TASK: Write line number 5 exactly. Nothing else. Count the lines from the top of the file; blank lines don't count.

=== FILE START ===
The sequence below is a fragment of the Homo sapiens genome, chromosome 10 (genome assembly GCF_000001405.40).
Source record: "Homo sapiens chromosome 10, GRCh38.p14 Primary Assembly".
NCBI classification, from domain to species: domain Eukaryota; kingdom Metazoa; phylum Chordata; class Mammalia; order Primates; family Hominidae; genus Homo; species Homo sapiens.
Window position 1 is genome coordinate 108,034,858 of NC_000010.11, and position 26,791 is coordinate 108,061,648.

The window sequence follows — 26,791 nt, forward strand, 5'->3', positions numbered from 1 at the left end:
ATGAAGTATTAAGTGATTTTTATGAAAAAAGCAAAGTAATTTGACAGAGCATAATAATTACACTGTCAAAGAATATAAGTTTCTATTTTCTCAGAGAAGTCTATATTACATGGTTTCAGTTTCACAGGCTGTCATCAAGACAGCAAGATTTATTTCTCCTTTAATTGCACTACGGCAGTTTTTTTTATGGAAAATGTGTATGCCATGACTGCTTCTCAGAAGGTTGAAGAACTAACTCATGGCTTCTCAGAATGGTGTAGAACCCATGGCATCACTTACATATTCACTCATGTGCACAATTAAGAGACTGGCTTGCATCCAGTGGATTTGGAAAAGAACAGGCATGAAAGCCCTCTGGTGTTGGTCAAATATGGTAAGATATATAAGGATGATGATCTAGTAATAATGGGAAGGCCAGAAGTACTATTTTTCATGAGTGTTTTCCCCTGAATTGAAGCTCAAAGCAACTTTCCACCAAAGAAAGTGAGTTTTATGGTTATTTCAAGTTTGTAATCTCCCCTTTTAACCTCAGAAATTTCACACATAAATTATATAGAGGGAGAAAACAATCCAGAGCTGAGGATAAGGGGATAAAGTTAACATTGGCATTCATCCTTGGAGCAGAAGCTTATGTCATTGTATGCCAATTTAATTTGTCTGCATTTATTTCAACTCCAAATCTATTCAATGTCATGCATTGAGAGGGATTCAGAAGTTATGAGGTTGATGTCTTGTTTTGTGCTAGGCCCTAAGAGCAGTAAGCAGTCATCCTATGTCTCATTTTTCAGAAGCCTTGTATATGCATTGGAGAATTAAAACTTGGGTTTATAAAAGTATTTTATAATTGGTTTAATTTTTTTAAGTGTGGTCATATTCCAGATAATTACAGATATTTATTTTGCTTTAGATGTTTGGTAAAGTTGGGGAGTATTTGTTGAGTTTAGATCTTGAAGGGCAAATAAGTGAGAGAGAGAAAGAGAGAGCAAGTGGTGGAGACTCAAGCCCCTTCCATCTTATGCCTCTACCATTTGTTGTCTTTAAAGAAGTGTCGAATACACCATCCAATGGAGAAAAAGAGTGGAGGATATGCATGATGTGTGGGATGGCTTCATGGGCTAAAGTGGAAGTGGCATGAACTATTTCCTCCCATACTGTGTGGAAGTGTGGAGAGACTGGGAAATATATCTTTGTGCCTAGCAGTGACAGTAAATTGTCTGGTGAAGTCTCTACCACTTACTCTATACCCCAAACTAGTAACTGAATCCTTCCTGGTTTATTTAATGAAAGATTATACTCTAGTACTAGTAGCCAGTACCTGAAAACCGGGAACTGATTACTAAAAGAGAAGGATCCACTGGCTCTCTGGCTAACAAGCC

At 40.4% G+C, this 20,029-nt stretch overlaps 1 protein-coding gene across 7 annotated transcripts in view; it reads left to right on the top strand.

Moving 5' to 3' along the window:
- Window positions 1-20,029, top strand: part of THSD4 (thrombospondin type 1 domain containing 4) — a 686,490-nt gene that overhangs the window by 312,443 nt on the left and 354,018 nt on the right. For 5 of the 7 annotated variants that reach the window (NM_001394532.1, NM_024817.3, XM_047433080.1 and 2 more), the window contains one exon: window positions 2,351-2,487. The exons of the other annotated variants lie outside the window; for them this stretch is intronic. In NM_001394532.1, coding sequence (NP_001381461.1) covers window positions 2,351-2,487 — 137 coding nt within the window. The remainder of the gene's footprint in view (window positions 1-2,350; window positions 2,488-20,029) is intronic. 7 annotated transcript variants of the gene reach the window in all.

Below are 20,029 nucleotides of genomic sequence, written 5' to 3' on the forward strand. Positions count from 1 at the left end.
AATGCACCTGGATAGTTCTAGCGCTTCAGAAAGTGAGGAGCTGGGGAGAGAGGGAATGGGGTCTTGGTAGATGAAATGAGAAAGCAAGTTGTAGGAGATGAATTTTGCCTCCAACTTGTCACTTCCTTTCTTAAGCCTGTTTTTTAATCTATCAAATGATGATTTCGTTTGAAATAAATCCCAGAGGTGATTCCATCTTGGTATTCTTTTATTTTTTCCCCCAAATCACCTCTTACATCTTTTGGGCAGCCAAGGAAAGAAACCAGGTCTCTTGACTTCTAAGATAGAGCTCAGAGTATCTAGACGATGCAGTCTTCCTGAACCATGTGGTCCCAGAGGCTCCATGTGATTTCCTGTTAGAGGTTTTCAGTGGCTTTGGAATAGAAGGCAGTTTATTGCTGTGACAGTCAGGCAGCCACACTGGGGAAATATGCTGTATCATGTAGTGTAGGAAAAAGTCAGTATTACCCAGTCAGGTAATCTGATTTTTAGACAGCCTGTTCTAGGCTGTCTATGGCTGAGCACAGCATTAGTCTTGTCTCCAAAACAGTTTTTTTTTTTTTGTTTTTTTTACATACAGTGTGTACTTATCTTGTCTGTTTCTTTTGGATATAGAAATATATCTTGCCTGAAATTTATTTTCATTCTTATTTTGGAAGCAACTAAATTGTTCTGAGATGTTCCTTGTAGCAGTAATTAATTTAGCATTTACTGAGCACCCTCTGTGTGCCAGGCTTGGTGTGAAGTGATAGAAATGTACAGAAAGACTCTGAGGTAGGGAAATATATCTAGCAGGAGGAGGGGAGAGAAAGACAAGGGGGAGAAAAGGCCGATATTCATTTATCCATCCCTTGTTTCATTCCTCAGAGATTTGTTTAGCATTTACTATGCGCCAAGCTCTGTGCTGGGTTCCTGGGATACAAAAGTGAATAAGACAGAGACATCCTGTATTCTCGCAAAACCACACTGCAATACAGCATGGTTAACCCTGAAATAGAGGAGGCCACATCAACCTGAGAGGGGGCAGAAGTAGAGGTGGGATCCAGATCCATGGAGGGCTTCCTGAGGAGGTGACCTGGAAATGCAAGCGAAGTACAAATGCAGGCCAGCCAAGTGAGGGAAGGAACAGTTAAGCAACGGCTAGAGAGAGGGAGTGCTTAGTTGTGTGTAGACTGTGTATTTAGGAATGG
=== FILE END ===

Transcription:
The window sequence follows — 26,791 nt, forward strand, 5'->3', positions numbered from 1 at the left end: